>> This confuses and bothers me for several reasons. For one, *I* am (a)
>> liaison, at least the primary one, and have been for over a year.
>That's your problem, not mine. I could care less what the reasons are that you
>or someone in the AOL organization didn't feel it necessary to reply to my
>You say you're the person in the liaison role, yet you also say that complaints
>about users go someplace else. Which is it?
Hold on; let's back off for just a second. Are you suggesting that one
person should personally view every single piece of administrative email
coming into AOL from the outside world? Let's be realistic; I read over
2000 wpm and type over 100 wpm, and I *still* wouldn't be able to handle
that load on top of my normal duties.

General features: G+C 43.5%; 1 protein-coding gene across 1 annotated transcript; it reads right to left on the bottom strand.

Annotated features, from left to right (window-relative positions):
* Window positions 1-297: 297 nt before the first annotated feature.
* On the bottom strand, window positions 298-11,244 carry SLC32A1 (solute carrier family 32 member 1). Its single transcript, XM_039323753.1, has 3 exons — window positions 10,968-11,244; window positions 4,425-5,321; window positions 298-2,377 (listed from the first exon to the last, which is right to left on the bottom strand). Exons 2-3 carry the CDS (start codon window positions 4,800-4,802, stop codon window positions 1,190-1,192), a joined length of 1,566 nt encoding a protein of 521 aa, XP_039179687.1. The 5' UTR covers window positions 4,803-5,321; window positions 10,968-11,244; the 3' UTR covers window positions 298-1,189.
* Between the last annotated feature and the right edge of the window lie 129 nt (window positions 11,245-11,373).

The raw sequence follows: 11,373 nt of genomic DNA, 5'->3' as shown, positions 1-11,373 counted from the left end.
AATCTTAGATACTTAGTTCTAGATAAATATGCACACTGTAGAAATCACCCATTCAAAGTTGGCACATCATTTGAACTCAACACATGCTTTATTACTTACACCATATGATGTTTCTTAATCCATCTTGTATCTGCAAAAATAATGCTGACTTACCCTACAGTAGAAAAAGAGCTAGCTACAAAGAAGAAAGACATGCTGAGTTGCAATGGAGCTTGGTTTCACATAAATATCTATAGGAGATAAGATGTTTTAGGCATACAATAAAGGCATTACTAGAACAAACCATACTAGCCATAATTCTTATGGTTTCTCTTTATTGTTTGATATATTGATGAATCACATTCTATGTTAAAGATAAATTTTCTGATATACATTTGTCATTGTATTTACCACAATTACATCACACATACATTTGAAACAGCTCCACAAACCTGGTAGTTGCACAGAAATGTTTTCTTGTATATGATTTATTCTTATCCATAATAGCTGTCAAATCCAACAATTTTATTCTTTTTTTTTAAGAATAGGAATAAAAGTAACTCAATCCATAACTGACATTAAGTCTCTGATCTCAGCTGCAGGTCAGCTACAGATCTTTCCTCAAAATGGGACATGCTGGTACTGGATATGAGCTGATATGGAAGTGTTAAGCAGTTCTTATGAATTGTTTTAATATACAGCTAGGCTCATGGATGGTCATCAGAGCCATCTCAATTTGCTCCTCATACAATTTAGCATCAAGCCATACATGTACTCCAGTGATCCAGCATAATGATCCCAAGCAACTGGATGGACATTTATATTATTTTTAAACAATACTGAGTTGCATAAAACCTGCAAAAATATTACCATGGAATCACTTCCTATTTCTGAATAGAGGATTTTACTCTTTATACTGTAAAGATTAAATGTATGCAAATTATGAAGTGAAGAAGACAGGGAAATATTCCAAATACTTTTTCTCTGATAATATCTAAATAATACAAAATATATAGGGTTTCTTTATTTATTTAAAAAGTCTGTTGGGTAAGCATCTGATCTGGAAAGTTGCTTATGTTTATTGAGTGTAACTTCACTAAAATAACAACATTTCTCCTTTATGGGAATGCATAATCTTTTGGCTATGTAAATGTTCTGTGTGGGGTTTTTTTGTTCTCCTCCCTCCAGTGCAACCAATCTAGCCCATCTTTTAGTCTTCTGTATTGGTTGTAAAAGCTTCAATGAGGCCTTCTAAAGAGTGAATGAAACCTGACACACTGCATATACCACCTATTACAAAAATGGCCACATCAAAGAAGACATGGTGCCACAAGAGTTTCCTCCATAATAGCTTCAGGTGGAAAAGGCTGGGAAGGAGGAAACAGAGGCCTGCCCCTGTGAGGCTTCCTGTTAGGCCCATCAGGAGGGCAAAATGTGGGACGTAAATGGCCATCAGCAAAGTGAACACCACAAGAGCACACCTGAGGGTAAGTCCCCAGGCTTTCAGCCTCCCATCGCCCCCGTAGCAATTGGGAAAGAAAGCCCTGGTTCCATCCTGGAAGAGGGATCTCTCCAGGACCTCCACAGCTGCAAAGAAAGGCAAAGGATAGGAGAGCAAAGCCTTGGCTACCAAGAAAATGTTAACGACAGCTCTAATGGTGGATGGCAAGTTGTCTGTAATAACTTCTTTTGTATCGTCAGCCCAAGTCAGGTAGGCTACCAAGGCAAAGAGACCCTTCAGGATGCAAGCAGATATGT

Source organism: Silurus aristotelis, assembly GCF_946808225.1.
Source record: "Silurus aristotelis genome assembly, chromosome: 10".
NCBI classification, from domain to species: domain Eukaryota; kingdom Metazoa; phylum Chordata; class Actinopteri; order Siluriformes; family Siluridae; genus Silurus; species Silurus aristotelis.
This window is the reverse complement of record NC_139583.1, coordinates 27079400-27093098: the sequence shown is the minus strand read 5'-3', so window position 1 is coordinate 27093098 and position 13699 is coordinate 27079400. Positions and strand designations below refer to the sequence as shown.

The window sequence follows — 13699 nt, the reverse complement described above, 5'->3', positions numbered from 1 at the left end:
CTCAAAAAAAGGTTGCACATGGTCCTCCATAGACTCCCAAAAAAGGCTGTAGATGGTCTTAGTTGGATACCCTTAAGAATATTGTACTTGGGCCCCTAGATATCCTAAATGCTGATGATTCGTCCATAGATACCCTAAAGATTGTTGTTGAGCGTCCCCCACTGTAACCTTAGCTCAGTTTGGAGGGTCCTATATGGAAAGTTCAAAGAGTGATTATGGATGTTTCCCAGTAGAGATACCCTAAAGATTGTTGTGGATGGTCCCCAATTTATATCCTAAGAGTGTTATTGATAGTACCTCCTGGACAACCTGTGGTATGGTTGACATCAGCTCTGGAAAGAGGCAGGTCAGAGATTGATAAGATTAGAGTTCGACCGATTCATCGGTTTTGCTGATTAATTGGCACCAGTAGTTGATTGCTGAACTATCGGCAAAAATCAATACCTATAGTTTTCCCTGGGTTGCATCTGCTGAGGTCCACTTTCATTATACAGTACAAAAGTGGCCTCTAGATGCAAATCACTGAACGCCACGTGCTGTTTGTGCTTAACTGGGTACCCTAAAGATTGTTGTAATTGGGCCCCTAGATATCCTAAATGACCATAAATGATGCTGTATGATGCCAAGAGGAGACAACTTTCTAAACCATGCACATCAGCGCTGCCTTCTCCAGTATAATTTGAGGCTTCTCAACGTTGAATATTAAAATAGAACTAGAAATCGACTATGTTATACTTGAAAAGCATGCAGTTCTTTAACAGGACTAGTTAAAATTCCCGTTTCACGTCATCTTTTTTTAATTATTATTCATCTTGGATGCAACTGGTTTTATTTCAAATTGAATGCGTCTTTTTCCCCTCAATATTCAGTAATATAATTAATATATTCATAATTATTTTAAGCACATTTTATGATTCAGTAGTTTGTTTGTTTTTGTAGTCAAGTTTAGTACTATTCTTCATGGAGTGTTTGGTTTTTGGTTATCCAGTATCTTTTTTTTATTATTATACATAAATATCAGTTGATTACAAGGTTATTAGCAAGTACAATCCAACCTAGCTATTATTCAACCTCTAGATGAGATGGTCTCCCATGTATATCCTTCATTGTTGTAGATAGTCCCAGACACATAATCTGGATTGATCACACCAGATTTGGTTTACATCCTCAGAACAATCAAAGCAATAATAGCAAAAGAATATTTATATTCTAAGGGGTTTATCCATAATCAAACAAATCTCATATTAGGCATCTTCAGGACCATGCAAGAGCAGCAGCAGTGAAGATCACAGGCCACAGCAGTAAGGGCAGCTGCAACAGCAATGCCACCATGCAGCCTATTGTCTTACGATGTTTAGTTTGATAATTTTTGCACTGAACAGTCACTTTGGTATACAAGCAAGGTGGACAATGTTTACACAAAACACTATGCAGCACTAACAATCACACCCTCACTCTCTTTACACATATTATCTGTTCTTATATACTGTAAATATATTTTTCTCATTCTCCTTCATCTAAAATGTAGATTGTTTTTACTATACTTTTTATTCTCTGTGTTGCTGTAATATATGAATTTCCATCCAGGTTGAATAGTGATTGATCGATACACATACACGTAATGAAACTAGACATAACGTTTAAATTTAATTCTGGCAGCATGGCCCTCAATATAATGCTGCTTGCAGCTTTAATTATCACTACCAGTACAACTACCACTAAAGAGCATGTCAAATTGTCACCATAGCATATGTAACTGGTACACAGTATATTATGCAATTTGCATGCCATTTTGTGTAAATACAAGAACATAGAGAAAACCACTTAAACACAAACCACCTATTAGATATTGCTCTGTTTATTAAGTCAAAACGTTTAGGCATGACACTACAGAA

Remember, folks, that almost *every* person who handles root/postmaster
email has other things to do as well. Is there anyone among us who can
honestly say that other responsibilities have *never* preempted that
list-owner mailbox for days at a time?
>My only impression of your service as liaison is that you didn't react until
>one of your customers suggested you react.
For the record, I will state that I have received a prompt, courteous reply
from AOL staff (including David) to *every* complaint of comment I have sent
since David took over as liason. (In this environment, I define 'prompt' as
48 hours) Yes, there were some communication lapses prior to his watch, but
that is, after all, the past.
>It's more than understandably irritating. If there are more folks out there
>who are running into the same problems as I am, more and more of the Internet
>is going to become closed off to AOL users. That's going to end up one day as
>a story in the Wall Street Journal if you folks don't take some sort of
>pro-active attitude to work on the problem.
I've already seen improvement. They're dealing with spammers, abusers and
Nasty Evil Users right and left; I would understand if one of my complaints
fell through the cracks.
From: firstname.lastname@example.org (Edward J. Branley)